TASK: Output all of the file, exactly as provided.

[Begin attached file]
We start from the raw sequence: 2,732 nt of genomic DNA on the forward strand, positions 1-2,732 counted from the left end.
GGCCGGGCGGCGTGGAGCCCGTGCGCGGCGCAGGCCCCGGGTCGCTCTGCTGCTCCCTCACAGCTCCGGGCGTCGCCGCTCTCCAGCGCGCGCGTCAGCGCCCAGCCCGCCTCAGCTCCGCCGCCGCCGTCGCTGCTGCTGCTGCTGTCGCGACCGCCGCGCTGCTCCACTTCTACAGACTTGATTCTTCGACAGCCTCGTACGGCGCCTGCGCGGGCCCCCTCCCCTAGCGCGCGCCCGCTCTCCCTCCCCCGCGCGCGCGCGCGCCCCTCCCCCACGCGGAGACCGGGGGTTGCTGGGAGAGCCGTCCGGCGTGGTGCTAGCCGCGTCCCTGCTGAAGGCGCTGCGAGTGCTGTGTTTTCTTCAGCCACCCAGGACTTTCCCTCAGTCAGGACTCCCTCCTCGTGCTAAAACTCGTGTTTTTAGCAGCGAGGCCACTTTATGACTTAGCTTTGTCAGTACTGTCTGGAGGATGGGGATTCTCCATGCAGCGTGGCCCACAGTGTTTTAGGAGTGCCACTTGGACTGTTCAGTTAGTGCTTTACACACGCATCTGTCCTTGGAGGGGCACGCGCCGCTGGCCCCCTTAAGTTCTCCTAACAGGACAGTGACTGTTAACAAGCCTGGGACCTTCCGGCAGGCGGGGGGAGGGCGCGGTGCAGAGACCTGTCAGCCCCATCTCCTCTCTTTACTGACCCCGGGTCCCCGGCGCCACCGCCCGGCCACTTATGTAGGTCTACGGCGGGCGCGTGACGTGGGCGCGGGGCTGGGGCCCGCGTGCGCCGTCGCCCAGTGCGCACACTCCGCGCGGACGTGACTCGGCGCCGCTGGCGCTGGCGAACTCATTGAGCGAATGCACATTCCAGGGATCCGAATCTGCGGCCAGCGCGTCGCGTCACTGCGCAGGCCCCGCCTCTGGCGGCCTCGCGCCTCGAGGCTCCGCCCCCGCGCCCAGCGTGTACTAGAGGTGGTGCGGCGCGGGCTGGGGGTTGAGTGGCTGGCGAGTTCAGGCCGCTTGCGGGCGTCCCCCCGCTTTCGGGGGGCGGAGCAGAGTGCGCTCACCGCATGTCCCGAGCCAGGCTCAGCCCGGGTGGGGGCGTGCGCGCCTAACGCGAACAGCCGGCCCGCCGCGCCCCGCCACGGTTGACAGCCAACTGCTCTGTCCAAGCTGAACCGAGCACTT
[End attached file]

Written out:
We start from the raw sequence: 2,732 nt of genomic DNA on the forward strand, positions 1-2,732 counted from the left end.
GGCCGGGCGGCGTGGAGCCCGTGCGCGGCGCAGGCCCCGGGTCGCTCTGCTGCTCCCTCACAGCTCCGGGCGTCGCCGCTCTCCAGCGCGCGCGTCAGCGCCCAGCCCGCCTCAGCTCCGCCGCCGCCGTCGCTGCTGCTGCTGCTGTCGCGACCGCCGCGCTGCTCCACTTCTACAGACTTGATTCTTCGACAGCCTCGTACGGCGCCTGCGCGGGCCCCCTCCCCTAGCGCGCGCCCGCTCTCCCTCCCCCGCGCGCGCGCGCGCCCCTCCCCCACGCGGAGACCGGGGGTTGCTGGGAGAGCCGTCCGGCGTGGTGCTAGCCGCGTCCCTGCTGAAGGCGCTGCGAGTGCTGTGTTTTCTTCAGCCACCCAGGACTTTCCCTCAGTCAGGACTCCCTCCTCGTGCTAAAACTCGTGTTTTTAGCAGCGAGGCCACTTTATGACTTAGCTTTGTCAGTACTGTCTGGAGGATGGGGATTCTCCATGCAGCGTGGCCCACAGTGTTTTAGGAGTGCCACTTGGACTGTTCAGTTAGTGCTTTACACACGCATCTGTCCTTGGAGGGGCACGCGCCGCTGGCCCCCTTAAGTTCTCCTAACAGGACAGTGACTGTTAACAAGCCTGGGACCTTCCGGCAGGCGGGGGGAGGGCGCGGTGCAGAGACCTGTCAGCCCCATCTCCTCTCTTTACTGACCCCGGGTCCCCGGCGCCACCGCCCGGCCACTTATGTAGGTCTACGGCGGGCGCGTGACGTGGGCGCGGGGCTGGGGCCCGCGTGCGCCGTCGCCCAGTGCGCACACTCCGCGCGGACGTGACTCGGCGCCGCTGGCGCTGGCGAACTCATTGAGCGAATGCACATTCCAGGGATCCGAATCTGCGGCCAGCGCGTCGCGTCACTGCGCAGGCCCCGCCTCTGGCGGCCTCGCGCCTCGAGGCTCCGCCCCCGCGCCCAGCGTGTACTAGAGGTGGTGCGGCGCGGGCTGGGGGTTGAGTGGCTGGCGAGTTCAGGCCGCTTGCGGGCGTCCCCCCGCTTTCGGGGGGCGGAGCAGAGTGCGCTCACCGCATGTCCCGAGCCAGGCTCAGCCCGGGTGGGGGCGTGCGCGCCTAACGCGAACAGCCGGCCCGCCGCGCCCCGCCACGGTTGACAGCCAACTGCTCTGTCCAAGCTGAACCGAGCACTT